ACA Blog

Kathy Renfree
Jan 28, 2011

Compassion

On the day of the shooting of so many people, young and old in Arizona, I was submerged in an overwhelming wave of sadness, not only for the victims and their loved ones, but also for the shooter and his parents. My heart flooded with compassion for all those affected by this tragedy. In situations like these, our first impulse is to try to make sense of what happened. The way we go about doing that is to fit it into some framework that we understand. We immediately look for someone or something to blame, allowing us to firmly gear our outrage and emotions toward a fixed representation – one that fits neatly into prescribed descriptions of criminals, “bad guys”, those with odd behaviors or philosophies that repudiate our way of life. We latch on to political or ideological factions as the cause of tragedy. To settle our hearts and minds we neatly place and label what occurred so that we can sleep at night.

Because of the shooting, I have been thinking a lot lately about the word compassion and how it lends us a way to acknowledge and suffer wounds both big and small. What happened in Arizona on that bright sunny Saturday has changed the lives of not only those that were there that day, but the lives of all of us. It is a reminder, in measured time, that things occur which make no sense, which shred our belief of the goodness of all human beings. We will continue to ask why, we will examine the collective conscious of our country, our mental health system, our politics, our laws, and our belief that we are in a country where individual freedom trumps most everything else. As the pundits comment on the ills of society, as the collective demands retribution, Mike Kelly, the husband of Representative Gabrielle Giffords was demonstrating compassion.

Last week in an interview with ABC he was quoted as saying, "I don't think it's their fault. It's not the parents' fault," Kelly told ABC. "You know, I'd like to think I'm a person that's, you know, somewhat forgiving. And, I mean, they've got to be hurting in this situation as much as anybody”. Kelly said he understands what it is like to be a parent. "I'm sure they love their son”, he said. "They must be distraught over this, as all of us are."Asked whether he would be willing to meet the Loughners, Kelly responded, "I'd probably see them." After reading Mike Kelly’s sentiments, I looked up the definition of compassion, and I would like to share that with you today:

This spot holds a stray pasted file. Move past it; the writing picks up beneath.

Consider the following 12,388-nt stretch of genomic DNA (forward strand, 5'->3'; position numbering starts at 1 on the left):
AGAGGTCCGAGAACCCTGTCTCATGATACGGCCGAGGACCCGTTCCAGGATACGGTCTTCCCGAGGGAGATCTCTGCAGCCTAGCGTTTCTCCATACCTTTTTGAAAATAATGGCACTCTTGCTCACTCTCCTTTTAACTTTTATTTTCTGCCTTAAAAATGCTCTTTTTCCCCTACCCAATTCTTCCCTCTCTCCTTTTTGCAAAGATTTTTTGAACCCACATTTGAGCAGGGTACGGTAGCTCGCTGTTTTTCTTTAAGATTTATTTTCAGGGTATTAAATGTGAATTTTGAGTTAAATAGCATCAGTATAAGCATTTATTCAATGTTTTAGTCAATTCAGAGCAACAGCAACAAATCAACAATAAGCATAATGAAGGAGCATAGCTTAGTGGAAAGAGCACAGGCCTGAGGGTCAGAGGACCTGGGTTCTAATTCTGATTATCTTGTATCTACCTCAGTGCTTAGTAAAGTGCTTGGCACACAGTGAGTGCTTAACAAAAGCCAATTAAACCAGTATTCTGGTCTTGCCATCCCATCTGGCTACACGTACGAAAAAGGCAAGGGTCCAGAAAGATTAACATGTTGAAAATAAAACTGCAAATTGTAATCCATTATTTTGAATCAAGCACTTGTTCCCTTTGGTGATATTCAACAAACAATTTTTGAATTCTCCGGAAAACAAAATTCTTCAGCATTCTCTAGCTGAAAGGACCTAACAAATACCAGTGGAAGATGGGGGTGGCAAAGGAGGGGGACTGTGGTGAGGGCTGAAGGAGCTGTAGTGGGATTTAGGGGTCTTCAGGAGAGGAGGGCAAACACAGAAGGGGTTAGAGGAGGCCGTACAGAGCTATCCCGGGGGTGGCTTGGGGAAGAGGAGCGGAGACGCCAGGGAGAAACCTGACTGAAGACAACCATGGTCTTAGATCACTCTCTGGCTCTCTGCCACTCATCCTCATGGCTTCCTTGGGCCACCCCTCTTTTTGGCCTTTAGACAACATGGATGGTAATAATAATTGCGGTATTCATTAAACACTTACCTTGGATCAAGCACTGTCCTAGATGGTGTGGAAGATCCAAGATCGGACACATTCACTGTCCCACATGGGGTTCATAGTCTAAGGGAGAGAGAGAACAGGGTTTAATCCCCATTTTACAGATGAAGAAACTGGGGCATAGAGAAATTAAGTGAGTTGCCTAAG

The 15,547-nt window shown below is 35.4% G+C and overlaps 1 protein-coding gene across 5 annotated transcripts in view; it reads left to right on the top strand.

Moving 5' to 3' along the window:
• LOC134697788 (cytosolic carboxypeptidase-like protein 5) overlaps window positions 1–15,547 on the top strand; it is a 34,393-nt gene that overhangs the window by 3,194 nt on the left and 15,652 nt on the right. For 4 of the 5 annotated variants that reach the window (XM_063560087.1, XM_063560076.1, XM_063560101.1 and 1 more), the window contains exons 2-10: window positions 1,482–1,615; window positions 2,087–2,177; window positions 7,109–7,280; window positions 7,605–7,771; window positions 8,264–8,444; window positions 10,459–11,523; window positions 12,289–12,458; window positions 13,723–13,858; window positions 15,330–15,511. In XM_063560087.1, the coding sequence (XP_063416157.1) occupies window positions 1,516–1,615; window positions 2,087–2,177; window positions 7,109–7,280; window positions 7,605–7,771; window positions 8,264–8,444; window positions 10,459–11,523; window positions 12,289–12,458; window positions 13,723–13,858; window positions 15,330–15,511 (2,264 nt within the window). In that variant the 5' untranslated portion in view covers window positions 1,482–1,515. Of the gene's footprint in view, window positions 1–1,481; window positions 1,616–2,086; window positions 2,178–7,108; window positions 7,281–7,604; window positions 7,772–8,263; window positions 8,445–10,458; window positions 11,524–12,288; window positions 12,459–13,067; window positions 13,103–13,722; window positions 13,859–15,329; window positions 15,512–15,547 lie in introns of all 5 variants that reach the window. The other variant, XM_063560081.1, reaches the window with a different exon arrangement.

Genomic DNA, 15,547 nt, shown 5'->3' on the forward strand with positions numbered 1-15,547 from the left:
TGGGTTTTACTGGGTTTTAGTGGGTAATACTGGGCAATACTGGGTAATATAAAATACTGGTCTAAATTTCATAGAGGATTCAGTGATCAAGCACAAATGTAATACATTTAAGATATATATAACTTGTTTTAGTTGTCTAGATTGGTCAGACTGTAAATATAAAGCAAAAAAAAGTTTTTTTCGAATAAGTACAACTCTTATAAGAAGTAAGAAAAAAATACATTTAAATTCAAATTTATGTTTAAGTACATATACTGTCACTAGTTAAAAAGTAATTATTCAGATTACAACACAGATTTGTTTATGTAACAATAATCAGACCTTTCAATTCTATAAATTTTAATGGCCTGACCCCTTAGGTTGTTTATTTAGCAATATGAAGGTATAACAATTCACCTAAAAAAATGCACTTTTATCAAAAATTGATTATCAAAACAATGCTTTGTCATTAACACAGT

Compassion (from Latin: "co-suffering") is a virtue —one in which the emotional capacities of empathy and sympathy are regarded as a part of love itself, and a cornerstone of greater social interconnectedness and humanism —foundational to the highest principles in philosophy, society, and personhood. Also a feeling of deep sympathy and sorrow for another who is stricken by misfortune, accompanied by a strong desire to alleviate the suffering.


So as Mike Kelly’s wife Gabrielle Giffords silently and slowly makes progress towards healing, he seems to find the ability to look beyond anger toward Loughner’s parents and imagine their pain and sorrow. His demonstration of compassion in no way excuses the shooter’s behavior or dismisses the atrocity of all that occurred. However, it reminds us that in every situation, in every action, there is the potential for compassion. As counselors, we often model compassion, we try to plant the seed in others, we advocate for those that are marginalized, those that are held to ridicule. We try to help others make sense of senseless situations, we shore up the demoralized, the beaten down, those who feel helpless and hopeless. In every one of those cases, we do our best to focus on the person, to see the human being that suffers. One of the most powerful things we do as counselors is to see and hear the client that sits before us. When we see and hear, when we offer empathy and sympathy, we extend compassion. Compassion – the beginning of healing.



Kathy Renfree is a counselor in a community mental health setting, teaches in a graduate counseling program as needed, and is looking forward to building a private practice.

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